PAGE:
Connected Farms: Embracing the Internet of Things

Karl Gygar explores the benefits of bringing the Internet of Things and farming together, based on his experiences at Manbulloo’s mango farms.

There’s no denying that farming is a huge part of Australian life.

Right now, the agricultural sector contributes three per cent to Australia’s gross domestic product and, as Australia grows, we need to grow, too.

Meanwhile, technology is also always evolving and becoming an increasingly important part of all of our lives. In less than 15 years’ time, one in two Australians will require skills in programming and software development, according to NBN Co’s Connecting Australia research.*

The report also states that, by 2021, the nbn™ broadband access network is expected to contribute towards $10.4 billion worth of economic activity per year.

So how can our sector leverage better internet connections to boost productivity and get a slice of the increased economic output?

The key is to use the Internet of Things (IoT).


Learn more about connected farming at Manbulloo:
 

What is IoT?

Put simply, IoT is when internet connectivity is built into everyday items, like fridges and lights. For us farmers, it means pairing this technology trend with our existing equipment and processes to make them work smarter.

This could mean anything like remotely activated sprinkler systems, automatic tractors, and sensors on livestock, such as cattle.

Why use IoT?

For farmers, IoT means one key outcome: increased efficiency. With smarter equipment and processes, we can work faster, with more precision and less wastage.

With Manbulloo expanding all the time, it’s important we make sure our processes keep up with us. Access to services over the nbn™ access network is helping us with this; we’ve already made use of IoT technologies in a lot of our processes and we’re seeing some great results.

Here are just some of the benefits we’re seeing from making the transition to a ‘connected farm’.

Remote access

We now have the ability to take control of our processes on the go. This is a huge deal for us because we have so many farms in different locations, and it means I can get the lowdown on what’s happening in, say, Melbourne while I’m handling something onsite in the Northern Territory.

With IoT, you can use trackers to keep on top of everything at your farm from anywhere. For us, it means putting trackers in our mango shipments and ripening rooms to get live temperature updates on our stock. We can track this no matter where we are. If you’re looking to boost your operation’s efficiency, this is a great way to go.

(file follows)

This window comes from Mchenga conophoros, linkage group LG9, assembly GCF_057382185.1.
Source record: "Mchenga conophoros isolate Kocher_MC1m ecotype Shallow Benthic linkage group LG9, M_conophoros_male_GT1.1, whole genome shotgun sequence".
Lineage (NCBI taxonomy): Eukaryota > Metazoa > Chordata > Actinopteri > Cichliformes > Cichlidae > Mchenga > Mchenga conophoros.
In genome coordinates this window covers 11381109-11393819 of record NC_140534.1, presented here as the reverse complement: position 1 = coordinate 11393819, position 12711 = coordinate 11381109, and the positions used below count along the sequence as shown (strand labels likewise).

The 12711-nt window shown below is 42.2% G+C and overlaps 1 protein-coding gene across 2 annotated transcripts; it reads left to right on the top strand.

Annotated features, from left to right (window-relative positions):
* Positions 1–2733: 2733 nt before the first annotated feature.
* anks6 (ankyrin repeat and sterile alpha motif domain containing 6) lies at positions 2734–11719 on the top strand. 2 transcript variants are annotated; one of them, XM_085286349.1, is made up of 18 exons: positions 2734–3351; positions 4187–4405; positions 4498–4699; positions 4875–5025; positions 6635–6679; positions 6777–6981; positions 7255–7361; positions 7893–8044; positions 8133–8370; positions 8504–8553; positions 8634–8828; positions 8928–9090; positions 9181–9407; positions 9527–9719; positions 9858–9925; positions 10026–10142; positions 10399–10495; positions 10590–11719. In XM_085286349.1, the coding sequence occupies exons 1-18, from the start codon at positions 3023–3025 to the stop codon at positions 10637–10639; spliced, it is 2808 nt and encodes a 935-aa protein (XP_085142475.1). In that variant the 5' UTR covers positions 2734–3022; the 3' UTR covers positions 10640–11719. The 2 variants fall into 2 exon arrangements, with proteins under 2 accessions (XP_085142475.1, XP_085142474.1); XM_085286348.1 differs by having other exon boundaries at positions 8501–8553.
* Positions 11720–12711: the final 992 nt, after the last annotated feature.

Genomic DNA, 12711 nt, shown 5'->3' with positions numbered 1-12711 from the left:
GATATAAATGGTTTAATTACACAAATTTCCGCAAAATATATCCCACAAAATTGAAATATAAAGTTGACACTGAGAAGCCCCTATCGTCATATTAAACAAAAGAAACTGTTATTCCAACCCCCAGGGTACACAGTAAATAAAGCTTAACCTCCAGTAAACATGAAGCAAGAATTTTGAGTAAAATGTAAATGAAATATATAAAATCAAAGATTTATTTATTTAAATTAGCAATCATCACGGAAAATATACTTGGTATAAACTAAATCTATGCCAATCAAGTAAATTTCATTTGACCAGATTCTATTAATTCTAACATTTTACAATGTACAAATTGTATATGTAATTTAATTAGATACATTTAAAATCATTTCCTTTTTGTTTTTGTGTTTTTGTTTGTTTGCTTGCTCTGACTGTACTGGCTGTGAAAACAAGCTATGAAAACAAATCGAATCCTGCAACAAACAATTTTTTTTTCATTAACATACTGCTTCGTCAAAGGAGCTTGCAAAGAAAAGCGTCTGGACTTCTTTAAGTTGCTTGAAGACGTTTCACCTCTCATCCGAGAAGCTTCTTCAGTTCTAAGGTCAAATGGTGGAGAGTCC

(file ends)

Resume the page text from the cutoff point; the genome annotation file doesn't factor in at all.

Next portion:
Automation

With automation, farms can be more efficient and more productive than ever. Think of a tractor that can drive itself, or a machine that can automatically harvest fruit. There are plenty of ways that automating your processes can save you time, money and effort.

It can even be as simple as automating something like watering. Our automated watering systems save us the hassle of going out to check on the pumps and turning them on and off manually.

Interconnectivity

The IoT efficiencies aren’t just out in the field.

Having a clear view of everything that’s going on at every step of the supply chain is a game changer. For us especially, this has been one of the most important benefits of being a more internet-connected operation. I can know exactly what’s happening with my stock and produce from wherever I am, and keep in touch with people from the farm, shipping yards and suppliers.

Karl Gygar, Logistics Manager at Manbulloo Limited.
Farming is a major part of Australia’s economy and, as the nation’s internet speeds get even faster, we’ll see more opportunities to take our farming to the next level. For more information on how to create your own connected farm, visit the AustralianFarmers website.
Karl Gygar is Logistics Manager at Manbulloo Limited, Australia’s largest grower of Kensington Pride mangoes.
* The Connecting Australia report was commissioned by NBN Co in 2017 through independent research agency AlphaBeta. It combines national census data with an Ipsos survey of 3500 individuals across 1700 postcodes in metropolitan, regional and remote areas. The report compares areas where the nbn™ broadband access network rollout was more than 90 per cent complete with areas where the rollout was less than 10 per cent complete.